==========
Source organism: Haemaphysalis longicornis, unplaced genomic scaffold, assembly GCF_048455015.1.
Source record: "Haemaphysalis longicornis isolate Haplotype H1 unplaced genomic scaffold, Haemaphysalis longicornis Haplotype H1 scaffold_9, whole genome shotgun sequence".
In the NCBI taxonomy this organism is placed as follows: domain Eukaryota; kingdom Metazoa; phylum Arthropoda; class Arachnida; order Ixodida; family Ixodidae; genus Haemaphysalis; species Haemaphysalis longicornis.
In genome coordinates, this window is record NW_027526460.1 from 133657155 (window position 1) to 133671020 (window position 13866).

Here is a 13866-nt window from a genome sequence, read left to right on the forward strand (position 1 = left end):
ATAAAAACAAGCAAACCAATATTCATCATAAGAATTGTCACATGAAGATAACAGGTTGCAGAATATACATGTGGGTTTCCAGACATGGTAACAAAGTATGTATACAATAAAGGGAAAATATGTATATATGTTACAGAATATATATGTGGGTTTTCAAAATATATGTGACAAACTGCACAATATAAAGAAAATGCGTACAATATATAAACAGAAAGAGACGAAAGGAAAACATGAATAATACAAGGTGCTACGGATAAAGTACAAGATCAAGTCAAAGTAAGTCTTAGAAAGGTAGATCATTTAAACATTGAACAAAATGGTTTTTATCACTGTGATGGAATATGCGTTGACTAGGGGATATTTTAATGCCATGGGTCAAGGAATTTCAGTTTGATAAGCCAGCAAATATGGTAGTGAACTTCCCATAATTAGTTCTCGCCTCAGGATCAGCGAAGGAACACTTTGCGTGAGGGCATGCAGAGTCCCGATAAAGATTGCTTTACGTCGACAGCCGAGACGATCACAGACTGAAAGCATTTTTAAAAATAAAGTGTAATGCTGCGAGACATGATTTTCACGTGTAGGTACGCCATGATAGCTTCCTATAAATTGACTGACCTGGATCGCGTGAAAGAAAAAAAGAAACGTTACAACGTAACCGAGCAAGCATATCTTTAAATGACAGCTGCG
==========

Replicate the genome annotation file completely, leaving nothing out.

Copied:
Source organism: Haemaphysalis longicornis, unplaced genomic scaffold, assembly GCF_048455015.1.
Source record: "Haemaphysalis longicornis isolate Haplotype H1 unplaced genomic scaffold, Haemaphysalis longicornis Haplotype H1 scaffold_9, whole genome shotgun sequence".
In the NCBI taxonomy this organism is placed as follows: domain Eukaryota; kingdom Metazoa; phylum Arthropoda; class Arachnida; order Ixodida; family Ixodidae; genus Haemaphysalis; species Haemaphysalis longicornis.
In genome coordinates, this window is record NW_027526460.1 from 133657155 (window position 1) to 133671020 (window position 13866).

Here is a 13866-nt window from a genome sequence, read left to right on the forward strand (position 1 = left end):
ATAAAAACAAGCAAACCAATATTCATCATAAGAATTGTCACATGAAGATAACAGGTTGCAGAATATACATGTGGGTTTCCAGACATGGTAACAAAGTATGTATACAATAAAGGGAAAATATGTATATATGTTACAGAATATATATGTGGGTTTTCAAAATATATGTGACAAACTGCACAATATAAAGAAAATGCGTACAATATATAAACAGAAAGAGACGAAAGGAAAACATGAATAATACAAGGTGCTACGGATAAAGTACAAGATCAAGTCAAAGTAAGTCTTAGAAAGGTAGATCATTTAAACATTGAACAAAATGGTTTTTATCACTGTGATGGAATATGCGTTGACTAGGGGATATTTTAATGCCATGGGTCAAGGAATTTCAGTTTGATAAGCCAGCAAATATGGTAGTGAACTTCCCATAATTAGTTCTCGCCTCAGGATCAGCGAAGGAACACTTTGCGTGAGGGCATGCAGAGTCCCGATAAAGATTGCTTTACGTCGACAGCCGAGACGATCACAGACTGAAAGCATTTTTAAAAATAAAGTGTAATGCTGCGAGACATGATTTTCACGTGTAGGTACGCCATGATAGCTTCCTATAAATTGACTGACCTGGATCGCGTGAAAGAAAAAAAGAAACGTTACAACGTAACCGAGCAAGCATATCTTTAAATGACAGCTGCG